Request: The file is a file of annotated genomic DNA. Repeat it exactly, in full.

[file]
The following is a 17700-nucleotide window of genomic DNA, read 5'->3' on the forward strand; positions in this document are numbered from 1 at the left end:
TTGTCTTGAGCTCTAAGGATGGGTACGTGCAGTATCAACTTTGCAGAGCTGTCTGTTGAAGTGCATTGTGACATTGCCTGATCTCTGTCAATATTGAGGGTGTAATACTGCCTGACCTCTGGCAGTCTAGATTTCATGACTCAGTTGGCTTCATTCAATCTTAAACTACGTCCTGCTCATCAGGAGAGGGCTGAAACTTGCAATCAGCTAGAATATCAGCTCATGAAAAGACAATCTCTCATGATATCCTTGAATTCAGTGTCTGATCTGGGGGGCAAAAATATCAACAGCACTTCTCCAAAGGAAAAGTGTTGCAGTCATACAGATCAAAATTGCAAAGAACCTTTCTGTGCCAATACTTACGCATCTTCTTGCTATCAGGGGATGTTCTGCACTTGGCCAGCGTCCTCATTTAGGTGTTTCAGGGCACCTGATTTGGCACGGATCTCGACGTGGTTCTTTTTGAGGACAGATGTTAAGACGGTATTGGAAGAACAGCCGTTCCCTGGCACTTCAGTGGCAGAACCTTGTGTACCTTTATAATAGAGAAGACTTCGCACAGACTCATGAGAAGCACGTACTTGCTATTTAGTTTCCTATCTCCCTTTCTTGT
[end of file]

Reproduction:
The following is a 17700-nucleotide window of genomic DNA, read 5'->3' on the forward strand; positions in this document are numbered from 1 at the left end:
TTGTCTTGAGCTCTAAGGATGGGTACGTGCAGTATCAACTTTGCAGAGCTGTCTGTTGAAGTGCATTGTGACATTGCCTGATCTCTGTCAATATTGAGGGTGTAATACTGCCTGACCTCTGGCAGTCTAGATTTCATGACTCAGTTGGCTTCATTCAATCTTAAACTACGTCCTGCTCATCAGGAGAGGGCTGAAACTTGCAATCAGCTAGAATATCAGCTCATGAAAAGACAATCTCTCATGATATCCTTGAATTCAGTGTCTGATCTGGGGGGCAAAAATATCAACAGCACTTCTCCAAAGGAAAAGTGTTGCAGTCATACAGATCAAAATTGCAAAGAACCTTTCTGTGCCAATACTTACGCATCTTCTTGCTATCAGGGGATGTTCTGCACTTGGCCAGCGTCCTCATTTAGGTGTTTCAGGGCACCTGATTTGGCACGGATCTCGACGTGGTTCTTTTTGAGGACAGATGTTAAGACGGTATTGGAAGAACAGCCGTTCCCTGGCACTTCAGTGGCAGAACCTTGTGTACCTTTATAATAGAGAAGACTTCGCACAGACTCATGAGAAGCACGTACTTGCTATTTAGTTTCCTATCTCCCTTTCTTGT